Repeated head trauma

Although not definitive, repeated blows to the head or the back of the neck seem to increase a person’s risk of developing PD, according to The Michael J. Foundation for Parkinson’s Research. Several studies have shown a link between head trauma and an increase in a person’s risk of developing PD.

One famous example of this suspected link is the late boxing legend Muhammad Ali’s Parkinson’s diagnosis and subsequent decline in health. Ali died in 2016 at the age of 74, after a lifetime of taking repeated blows to the head.

Some research has found that early symptoms, such as my sister’s hand tremors and head shaking, may be present years before a PD diagnosis is determined.

As Parkinson’s News Today‘s Lindsey Shapiro recently reported, researchers in the U.K. found that Parkinson’s symptoms, such as tremors, cognitive difficulties, epilepsy, and hearing loss, can be present up to 10 years before a person is diagnosed.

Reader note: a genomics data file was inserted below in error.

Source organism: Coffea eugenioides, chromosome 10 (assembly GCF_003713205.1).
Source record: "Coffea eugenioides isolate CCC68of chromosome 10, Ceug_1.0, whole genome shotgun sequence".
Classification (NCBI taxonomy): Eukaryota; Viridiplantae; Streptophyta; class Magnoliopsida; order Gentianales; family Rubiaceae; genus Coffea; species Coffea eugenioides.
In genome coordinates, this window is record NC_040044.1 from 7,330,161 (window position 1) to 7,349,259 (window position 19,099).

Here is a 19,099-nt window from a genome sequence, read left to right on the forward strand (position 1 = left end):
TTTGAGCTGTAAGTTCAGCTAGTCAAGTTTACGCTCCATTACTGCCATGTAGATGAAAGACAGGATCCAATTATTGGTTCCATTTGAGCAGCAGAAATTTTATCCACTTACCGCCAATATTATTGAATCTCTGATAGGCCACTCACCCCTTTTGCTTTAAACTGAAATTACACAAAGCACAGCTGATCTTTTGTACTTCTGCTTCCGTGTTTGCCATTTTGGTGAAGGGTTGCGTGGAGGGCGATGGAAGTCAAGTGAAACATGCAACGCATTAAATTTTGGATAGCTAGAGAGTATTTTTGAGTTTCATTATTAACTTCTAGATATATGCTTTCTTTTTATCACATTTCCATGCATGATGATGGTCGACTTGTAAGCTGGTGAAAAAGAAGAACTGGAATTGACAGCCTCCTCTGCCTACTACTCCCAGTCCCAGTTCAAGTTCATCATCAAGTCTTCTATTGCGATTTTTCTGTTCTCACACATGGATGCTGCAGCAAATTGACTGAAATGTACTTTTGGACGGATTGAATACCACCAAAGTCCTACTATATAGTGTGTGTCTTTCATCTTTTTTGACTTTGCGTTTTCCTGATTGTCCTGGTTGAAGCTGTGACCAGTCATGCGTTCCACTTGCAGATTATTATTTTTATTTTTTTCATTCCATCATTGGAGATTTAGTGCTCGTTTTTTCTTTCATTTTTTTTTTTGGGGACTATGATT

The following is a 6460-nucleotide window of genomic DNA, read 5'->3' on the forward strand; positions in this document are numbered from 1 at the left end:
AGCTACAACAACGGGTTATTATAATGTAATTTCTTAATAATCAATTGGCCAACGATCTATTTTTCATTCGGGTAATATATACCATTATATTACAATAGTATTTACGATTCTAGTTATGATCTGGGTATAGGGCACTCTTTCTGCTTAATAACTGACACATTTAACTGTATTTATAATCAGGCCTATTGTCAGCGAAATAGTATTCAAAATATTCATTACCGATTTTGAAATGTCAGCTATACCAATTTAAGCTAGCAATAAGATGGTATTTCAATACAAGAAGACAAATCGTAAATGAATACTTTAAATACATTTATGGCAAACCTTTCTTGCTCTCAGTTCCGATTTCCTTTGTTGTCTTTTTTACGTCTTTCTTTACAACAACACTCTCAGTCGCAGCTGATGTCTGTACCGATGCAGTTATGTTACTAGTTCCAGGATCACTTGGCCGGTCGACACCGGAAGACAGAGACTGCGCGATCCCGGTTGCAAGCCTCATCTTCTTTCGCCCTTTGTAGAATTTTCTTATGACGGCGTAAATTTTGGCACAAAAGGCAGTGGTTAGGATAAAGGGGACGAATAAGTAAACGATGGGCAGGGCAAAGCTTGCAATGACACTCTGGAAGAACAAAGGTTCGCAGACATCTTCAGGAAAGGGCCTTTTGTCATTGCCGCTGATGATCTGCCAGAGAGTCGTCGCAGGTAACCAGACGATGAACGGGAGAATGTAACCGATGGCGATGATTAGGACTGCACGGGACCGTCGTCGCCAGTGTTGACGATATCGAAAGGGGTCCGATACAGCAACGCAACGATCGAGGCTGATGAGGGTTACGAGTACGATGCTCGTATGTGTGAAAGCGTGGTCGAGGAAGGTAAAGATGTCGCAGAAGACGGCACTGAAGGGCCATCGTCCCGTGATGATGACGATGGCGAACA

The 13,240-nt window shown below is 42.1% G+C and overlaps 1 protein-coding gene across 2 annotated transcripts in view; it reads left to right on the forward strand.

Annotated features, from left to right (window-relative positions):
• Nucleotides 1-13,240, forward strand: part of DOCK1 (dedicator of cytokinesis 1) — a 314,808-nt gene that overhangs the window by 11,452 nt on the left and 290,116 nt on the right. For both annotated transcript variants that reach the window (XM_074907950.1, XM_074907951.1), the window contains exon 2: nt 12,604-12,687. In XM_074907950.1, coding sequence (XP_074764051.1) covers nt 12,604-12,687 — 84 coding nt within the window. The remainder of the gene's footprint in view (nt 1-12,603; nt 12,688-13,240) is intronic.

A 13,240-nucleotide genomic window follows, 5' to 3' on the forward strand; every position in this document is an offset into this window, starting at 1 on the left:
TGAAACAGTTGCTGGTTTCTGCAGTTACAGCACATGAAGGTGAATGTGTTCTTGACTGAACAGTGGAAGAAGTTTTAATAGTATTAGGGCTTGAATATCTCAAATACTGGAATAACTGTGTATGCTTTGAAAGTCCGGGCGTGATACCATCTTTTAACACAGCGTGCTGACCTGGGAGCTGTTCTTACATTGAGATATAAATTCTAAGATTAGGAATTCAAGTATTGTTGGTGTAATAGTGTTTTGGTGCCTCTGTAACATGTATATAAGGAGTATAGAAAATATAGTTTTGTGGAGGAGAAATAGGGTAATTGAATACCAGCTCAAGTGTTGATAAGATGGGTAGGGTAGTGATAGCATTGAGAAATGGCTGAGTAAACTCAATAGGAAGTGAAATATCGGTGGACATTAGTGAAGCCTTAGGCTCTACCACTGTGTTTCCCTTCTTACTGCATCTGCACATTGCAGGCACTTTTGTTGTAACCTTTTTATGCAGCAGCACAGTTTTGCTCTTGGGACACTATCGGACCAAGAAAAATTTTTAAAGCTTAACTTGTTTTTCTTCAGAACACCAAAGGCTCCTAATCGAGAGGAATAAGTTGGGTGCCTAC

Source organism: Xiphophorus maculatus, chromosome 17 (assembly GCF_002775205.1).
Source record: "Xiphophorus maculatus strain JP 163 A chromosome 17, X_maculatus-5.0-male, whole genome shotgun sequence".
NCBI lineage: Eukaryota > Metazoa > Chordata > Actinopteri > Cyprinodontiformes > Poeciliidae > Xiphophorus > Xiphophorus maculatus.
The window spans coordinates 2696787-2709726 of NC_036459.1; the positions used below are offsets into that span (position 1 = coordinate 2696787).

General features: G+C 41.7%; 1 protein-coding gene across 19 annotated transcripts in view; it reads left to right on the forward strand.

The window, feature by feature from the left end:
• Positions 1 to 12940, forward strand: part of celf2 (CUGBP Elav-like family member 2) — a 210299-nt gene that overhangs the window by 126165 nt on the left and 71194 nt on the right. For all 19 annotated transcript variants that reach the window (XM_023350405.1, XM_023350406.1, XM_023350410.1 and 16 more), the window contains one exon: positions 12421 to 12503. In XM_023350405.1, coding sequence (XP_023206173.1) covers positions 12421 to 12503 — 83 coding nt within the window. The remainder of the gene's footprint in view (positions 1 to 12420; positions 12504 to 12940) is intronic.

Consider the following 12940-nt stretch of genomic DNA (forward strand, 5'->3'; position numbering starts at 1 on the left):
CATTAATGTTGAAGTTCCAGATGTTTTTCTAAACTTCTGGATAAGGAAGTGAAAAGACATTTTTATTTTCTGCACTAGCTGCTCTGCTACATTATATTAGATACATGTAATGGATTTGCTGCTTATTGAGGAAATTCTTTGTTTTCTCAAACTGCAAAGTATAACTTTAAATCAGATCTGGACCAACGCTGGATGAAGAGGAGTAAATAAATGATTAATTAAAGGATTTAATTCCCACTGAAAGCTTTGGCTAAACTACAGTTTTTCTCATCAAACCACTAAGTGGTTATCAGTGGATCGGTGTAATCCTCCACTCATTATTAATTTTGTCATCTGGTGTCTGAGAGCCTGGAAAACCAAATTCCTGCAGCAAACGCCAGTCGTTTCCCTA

According to the study’s lead researcher, Alastair Noyce, scientists are “hoping to identify people at high risk of Parkinson’s even before obvious symptoms appear—which means that we could do more than just improve quality of life for patients, and perhaps be in the position to slow down or cure Parkinson’s in the future.”

After having PD symptoms for years, my sister was finally referred to a neurologist at the Cleveland Clinic’s Center for Neurological Restoration. A number of tests, including an MRI, cognitive tests, and movement and balance analyses, were conducted, and she was diagnosed with PD.

We all need to be aware of potential risk factors that may be linked to the development of PD, especially those who have a family member with the disease. Please discuss any concerns or symptoms with the appropriate healthcare professional.